Refluxed stomach acid in the esophagus causes a burning sensation
Gastroesophageal reflux disease (GERD) is present when the lower esophageal sphincter (LES) relaxes or does not close properly and stomach contents reflux into the esophagus. The LES is a ring of muscle at the bottom of the esophagus that acts like a valve between the esophagus and stomach preventing food and acid from flowing back into the esophagus.
Refluxed stomach acid in the esophagus causes a burning sensation in the chest or throat called heartburn. The fluid may even be tasted in the back of the mouth (acid) or described as regurgitation or indigestion.
Refluxed stomach acid in the esophagus causes a burning sensation in the chest or throat called "heartburn."
Occasional heartburn is common, however, heartburn more than twice a week is considered GERD and can lead to more serious health problems, including strictures from chronic scarring, Barrett’s esophagus (a precancerous condition), and even esophageal cancer.
“Occasional heartburn is common. Heartburn more than twice a week is considered GERD.”
A hiatal hernia occurs when the upper part of the stomach is above the diaphragm, the muscle wall that separates the stomach from the chest. Other factors include alcohol, obesity, pregnancy, smoking, citrus fruits, chocolate, caffeine (coffee and cola), fatty and fried foods, garlic, onions, peppermint, spicy foods, and tomato-based foods (sauce, chili, and pizza).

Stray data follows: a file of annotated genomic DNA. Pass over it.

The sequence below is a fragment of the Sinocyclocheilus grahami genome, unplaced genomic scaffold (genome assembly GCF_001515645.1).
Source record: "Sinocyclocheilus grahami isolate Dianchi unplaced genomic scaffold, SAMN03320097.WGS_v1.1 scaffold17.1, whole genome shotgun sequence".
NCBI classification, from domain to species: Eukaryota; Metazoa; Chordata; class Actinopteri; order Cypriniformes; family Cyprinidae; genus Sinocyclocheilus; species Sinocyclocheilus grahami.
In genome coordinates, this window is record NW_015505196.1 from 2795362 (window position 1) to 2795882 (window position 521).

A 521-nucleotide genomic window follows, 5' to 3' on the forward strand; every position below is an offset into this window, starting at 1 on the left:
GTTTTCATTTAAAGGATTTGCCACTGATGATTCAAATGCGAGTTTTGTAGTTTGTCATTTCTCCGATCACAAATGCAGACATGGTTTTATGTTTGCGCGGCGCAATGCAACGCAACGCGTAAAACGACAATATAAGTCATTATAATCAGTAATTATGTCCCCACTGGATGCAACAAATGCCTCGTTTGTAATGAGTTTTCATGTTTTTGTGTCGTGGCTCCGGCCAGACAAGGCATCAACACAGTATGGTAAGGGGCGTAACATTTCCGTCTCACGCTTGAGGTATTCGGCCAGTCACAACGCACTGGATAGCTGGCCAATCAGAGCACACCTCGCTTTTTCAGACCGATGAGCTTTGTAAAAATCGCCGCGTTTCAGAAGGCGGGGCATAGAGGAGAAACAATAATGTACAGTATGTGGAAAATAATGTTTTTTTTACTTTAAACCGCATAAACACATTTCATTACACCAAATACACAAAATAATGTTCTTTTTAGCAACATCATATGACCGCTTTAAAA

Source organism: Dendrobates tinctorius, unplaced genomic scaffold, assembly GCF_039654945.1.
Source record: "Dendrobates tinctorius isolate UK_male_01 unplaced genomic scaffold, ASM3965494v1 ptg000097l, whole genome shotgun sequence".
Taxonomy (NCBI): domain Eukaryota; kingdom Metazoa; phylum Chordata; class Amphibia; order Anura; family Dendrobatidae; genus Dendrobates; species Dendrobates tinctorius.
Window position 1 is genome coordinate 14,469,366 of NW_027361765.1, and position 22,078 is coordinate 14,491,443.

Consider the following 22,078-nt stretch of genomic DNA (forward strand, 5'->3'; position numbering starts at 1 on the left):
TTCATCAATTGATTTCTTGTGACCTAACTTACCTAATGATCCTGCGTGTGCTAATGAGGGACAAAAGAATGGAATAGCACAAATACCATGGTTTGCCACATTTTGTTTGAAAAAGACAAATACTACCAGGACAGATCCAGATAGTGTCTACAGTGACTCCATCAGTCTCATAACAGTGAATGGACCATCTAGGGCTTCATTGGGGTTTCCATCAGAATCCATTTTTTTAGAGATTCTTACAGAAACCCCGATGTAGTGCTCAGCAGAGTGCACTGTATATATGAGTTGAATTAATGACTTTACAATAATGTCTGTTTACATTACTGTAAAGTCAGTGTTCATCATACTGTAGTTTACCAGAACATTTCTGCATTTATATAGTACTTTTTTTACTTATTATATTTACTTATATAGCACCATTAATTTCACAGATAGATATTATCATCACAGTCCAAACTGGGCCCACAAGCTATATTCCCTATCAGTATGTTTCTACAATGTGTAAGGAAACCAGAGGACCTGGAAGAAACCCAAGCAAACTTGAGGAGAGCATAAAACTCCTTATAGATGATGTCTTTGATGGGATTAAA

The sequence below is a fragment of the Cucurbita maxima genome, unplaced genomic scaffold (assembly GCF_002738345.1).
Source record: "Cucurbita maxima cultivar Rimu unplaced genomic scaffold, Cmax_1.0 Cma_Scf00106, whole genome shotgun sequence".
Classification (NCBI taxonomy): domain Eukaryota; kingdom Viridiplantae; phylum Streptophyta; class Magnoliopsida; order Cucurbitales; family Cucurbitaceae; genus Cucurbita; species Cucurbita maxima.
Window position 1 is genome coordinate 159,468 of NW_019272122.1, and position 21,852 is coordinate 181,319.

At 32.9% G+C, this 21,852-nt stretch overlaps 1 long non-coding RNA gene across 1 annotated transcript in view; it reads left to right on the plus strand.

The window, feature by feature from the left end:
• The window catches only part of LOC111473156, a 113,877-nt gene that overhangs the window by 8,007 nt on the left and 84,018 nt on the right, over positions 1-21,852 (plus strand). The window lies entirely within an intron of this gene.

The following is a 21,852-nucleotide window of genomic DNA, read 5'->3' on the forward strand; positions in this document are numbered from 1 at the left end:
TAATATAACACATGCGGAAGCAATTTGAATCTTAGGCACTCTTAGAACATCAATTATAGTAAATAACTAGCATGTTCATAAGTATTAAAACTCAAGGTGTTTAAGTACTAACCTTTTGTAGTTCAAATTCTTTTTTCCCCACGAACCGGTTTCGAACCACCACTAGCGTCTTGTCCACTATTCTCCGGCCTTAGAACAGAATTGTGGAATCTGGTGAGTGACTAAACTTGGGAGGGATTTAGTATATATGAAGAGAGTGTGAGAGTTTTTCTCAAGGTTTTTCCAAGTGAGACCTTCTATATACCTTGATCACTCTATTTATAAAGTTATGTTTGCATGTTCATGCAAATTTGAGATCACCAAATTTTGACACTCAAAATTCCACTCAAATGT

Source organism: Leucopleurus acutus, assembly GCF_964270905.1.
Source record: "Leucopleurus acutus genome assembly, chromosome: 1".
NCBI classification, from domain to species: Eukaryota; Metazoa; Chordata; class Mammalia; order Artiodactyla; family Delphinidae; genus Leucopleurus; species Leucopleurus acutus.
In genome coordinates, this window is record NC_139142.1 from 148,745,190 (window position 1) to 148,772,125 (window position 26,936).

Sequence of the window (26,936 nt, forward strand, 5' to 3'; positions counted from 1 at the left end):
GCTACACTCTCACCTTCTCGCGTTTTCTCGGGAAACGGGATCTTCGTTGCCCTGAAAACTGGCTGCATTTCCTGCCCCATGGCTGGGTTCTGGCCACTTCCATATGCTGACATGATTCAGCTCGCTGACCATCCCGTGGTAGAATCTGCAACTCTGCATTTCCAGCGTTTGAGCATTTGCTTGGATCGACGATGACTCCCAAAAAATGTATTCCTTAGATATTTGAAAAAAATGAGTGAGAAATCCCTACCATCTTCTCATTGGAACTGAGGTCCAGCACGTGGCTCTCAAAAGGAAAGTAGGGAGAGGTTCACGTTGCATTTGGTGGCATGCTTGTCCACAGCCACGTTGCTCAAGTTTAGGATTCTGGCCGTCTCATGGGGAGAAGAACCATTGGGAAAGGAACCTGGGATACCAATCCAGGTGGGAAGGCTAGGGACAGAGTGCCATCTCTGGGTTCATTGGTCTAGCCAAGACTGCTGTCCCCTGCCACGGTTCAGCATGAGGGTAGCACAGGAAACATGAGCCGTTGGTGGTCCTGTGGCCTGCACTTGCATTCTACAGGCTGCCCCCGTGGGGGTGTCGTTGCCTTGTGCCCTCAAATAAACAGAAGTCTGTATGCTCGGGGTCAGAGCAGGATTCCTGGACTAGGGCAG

If you smoke, quit. Weight loss and smaller meals may help. Wear loose-fitting clothes and avoid lying down for 3 hours after a meal. Raise the head of your bed 6 to 8 inches by putting blocks of wood under the bed; extra pillows alone will not help. Depending on how severe your GERD is, treatment involves the above lifestyle changes, medications, or surgery.
Proton Pump Inhibitors (PPIs) are a class of very effective drugs for those who suffer from acid reflux and heartburn. There have been many articles on the safety of these medications. I will write about this in the near future. For now, if you need them, use them. If needed for the long-term, just check with your doctor.